You wouldn’t give the same talk to a group of (largely) non-technical managers and directors that you would to a group of people who are going to be using and/or implementing the technology.
By the same token, there’s a lot of difference between how you structure a 15 minute talk and how you structure the same talk to last 60+ minutes. You can’t just cut off little pieces (or talk really really fast) and have it come out well – especially on a technical subject.
For a 1 hour talk, you can go into at least a little bit of depth, but in 15 minutes, you really have to follow the KISS mantra (and I don’t mean “They call me Dr Love”). In the case of Andrew’s presentation, the general outline of the talk should have probably looked something like the following:
1) Explain what Test Driven Development is
2) Explain why you want to use it
3a) Show a simple test or two by itself (probably no more complex than “Hello World” level stuff for this)
3b) Show the result of the test by itself (notably, probably a FAIL – we hope anyway)
4a) Show the code around the test
4b) Show the result of the test+code (We should hope that this one will PASS)
Instead of the above, in the interest of shoehorning what he had been designing as an hour long talk into 15 minutes, Andrew basically skimped on 1, killed 2-3, and did 4a&b with examples that were far too complex for the time allowed (or for an introduction level presentation, really).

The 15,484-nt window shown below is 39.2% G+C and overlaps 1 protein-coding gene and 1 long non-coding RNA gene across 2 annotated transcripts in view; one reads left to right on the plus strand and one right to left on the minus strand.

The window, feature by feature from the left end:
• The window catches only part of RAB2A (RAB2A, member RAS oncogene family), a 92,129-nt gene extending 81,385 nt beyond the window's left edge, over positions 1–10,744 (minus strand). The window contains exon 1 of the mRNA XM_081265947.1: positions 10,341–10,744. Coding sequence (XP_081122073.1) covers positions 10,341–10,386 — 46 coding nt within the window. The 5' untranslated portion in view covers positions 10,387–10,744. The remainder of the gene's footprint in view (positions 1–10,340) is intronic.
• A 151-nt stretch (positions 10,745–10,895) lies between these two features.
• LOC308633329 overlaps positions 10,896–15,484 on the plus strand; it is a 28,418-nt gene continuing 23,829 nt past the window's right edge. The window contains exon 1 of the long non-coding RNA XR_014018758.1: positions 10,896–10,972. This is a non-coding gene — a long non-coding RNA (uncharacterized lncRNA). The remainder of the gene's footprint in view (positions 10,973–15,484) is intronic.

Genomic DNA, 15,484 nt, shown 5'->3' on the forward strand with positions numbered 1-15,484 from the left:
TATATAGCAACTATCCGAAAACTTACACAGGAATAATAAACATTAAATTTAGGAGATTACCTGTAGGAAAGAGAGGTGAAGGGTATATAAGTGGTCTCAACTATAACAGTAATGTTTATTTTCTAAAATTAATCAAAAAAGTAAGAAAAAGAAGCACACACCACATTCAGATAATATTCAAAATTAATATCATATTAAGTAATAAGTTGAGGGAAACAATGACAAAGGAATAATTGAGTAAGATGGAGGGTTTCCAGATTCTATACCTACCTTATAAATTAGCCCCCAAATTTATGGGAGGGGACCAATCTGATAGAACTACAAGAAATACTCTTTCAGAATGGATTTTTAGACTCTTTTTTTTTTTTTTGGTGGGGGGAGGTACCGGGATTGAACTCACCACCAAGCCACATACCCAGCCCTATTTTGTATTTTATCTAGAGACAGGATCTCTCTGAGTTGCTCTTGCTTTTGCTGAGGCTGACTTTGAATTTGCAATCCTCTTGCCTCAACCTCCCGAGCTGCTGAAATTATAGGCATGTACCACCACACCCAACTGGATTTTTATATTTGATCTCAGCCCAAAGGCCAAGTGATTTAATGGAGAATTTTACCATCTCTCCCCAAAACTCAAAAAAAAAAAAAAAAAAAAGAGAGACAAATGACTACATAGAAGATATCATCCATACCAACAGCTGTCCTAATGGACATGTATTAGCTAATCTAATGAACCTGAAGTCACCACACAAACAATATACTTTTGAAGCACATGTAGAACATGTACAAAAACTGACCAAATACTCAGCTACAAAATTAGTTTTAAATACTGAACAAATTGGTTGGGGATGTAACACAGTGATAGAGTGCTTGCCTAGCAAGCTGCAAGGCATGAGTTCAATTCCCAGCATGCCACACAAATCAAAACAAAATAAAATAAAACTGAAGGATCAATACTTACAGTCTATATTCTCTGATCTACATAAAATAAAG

In fact, he spent most of his presentation time mucking around with SQL and SQL Server as well as fighting with the web page he was using as an example. While this may have been alright for a longer presentation (depending on how he did things, but even then I would have went the KISS route), it really didn’t work for a 15 minute presentation.
In all honesty, he could have completely cut out the SQL and website and, instead, just written a few simple functions to show how to write tests for code and what the results should look like even in the longer presentation.
The end result was that most of the people in the room were looking at each other and wondering what was going on.
This could have been greatly alleviated if not eliminated altogether by doing the last thing I’m going to cover here.
Third – Rehearse.
You really need to do a number of dry runs of your presentation to make sure that you have the kinks worked out of the technical aspects, can make it fit reasonably into the time allotted, and actually know what you’re supposed to be saying/doing next.
Ideally, you would do your presentation a few times by yourself with all of your equipment and then, once you think you have it down, grab a few friends or colleagues and try it out on them as a sort of dress rehearsal, eliciting feedback before you give the “real” presentation.
It’s amazing how many problems can be prevented or corrected by just going over a presentation a couple of times. The major one, apart from timing issues, is that other people can point out things which aren’t immediately obvious to you such as parts of a presentation that may be confusing to others while they sound perfectly reasonable to you.
Think of it as a sort of peer review for your presentation instead of for your code. It’s the same idea, really.
So, having said all of that, it really boils down to three things – relax, be prepared (including being prepared to answer questions), and try to have a little fun with it. It will work better for you and your audience will thank you.
Current mood: Not bad =]
Current music: Depeche Mode – Everything Counts [Live]